Price manipulation is a time-honored tradition in structured finance. There will be abuse anytime there is a price "fixing" or a price set on the basis of a trade.
Instances of abuse are the dragons that "regulators" are supposed to constantly slay. When regulators are too slow, unwilling, or unable to do the job -- and if you haven't been paying attention, regulators have been all three for decades -- market professionals take matters into their own hands.
Price manipulation: Business as Usual
Breathless financial media reports focus on "scandals" as if they are extraordinary or shocking events, instead of business as usual. If you trade metals, any commodity, interest rate swaps, foreign exchange, futures, options, CDOs, credit derivatives, stocks, bonds, or any other financial instrument, expect price manipulation. Within limits, price manipulation is tolerated in every financial market.
If you're a market professional, your job isn't to express shock or outrage at the existence of price manipulation. Your job is to figure out how much is being done, and how it is being done. If it were easy, we wouldn't call it work.
Litigation Is a Game to Market Players
Your outrage is better directed elsewhere. So-called regulators, executives, supervisors, and managers make egregious price manipulation dead easy, instead of slaying these inevitable dragons. Laxity simply enables and encourages manipulation.
William K. Black has supplied a speechless market with the proper vocabulary. In a criminogenic environment, control fraud is an expected outcome. In a control fraud, bonus-seeking employees will manipulate financial markets, even if it damages their own financial institution, the host upon which the parasites feed.
In August 2007, Jamie Dimon, CEO of JPMorgan Chase, told me litigation is a game to him. The only thing that interests him is whether the other side is "good for it." This was in the middle of a discussion about flawed CDOs and growing problems at AIG, thirteen months before it required a massive taxpayer-funded bailout. JPMorgan wasn't a key counterparty of AIG (Goldman Sachs and cronies were), but it was the top U.S. bank in credit derivatives. AIG's woes posed systemic risk to the entire credit derivatives market.
Since then, JPMorgan lost money on a massive coal short, larger than the entire coal market, in the commodities unit headed by Blythe Masters. The bank manipulated this important market while the U.S. is at war. It was reported because it was a big loser. You don't hear about the big manipulated winners.
Masters was allegedly a key player in the manipulation of electricity prices according to the Federal Energy Regulatory Commission (FERC), and she allegedly committed perjury. It's likely she would have faced criminal charges had JPMorgan not paid FERC a $410 million penalty. Other banks are fighting FERC's fines, but their officers weren't accused of lying.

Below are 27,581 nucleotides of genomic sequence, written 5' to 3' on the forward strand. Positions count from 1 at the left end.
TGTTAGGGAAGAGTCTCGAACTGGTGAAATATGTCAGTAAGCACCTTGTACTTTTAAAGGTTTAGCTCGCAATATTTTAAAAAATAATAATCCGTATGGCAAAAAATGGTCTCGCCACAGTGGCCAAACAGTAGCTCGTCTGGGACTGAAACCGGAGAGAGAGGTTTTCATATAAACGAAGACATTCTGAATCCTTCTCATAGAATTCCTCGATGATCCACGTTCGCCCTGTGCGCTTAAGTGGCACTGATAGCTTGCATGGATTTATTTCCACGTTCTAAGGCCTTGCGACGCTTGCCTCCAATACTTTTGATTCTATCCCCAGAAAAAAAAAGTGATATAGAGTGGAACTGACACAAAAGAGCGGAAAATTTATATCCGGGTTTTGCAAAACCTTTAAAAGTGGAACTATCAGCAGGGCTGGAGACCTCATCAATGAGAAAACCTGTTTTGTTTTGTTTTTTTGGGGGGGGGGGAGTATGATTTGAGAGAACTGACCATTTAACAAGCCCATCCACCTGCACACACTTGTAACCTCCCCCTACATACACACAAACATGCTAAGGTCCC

Dan Fitzpatrick and Devlin Barrett at the Wall Street Journal report that U.S. Attorney Preet Bharara is now investigating JPMorgan for some of the issues raised by FERC, but at this time it isn't known whether a potential indictment, if any, would be civil or criminal.
JPMorgan's "London Whale" losses show that CEO Jamie Dimon is willing to downplay a potential $1 billion loss and call it a "tempest in a teapot." He also didn't disclose that at the time of his comment, losses had a reasonable chance of ballooning by multiples, and they subsequently did. Many finance pros and bloggers called Dimon out in real time on this nonsense, but regulators act as if it wasn't Dimon's responsibility to know better than to make public misleading statements.
Meanwhile, JPMorgan's problematic CIO unit was a poster child for risk management worst practices --contrary to JPMorgan's signed financial filings--and credit derivatives prices were actively manipulated.
LIBOR fixing involved several banks. Main stream financial media reports this as a news flash. Yet this is no surprise to anyone who has been in the interest rate markets for more than a month. Banks colluded on prices of mortgage loans, credit derivatives indexes, synthetic collateralized debt obligations, CDO-squared and more, and the price fixing was even more blatant.
By the time Congress holds a hearing to wag a finger in an executive's face (right after lauding him), by the time a fringe-dwelling show-trial is launched by the SEC and DOJ, by the time a junior scapegoat is indicted, the damage to investment portfolios will be fully realized. The lesson here is that you are on your own.
This commentary is excerpted and adapted from a longer article that originally appeared at The Financial Report under the title "Structured Finance: Price Manipulation includes Silver and Gold (Part One)."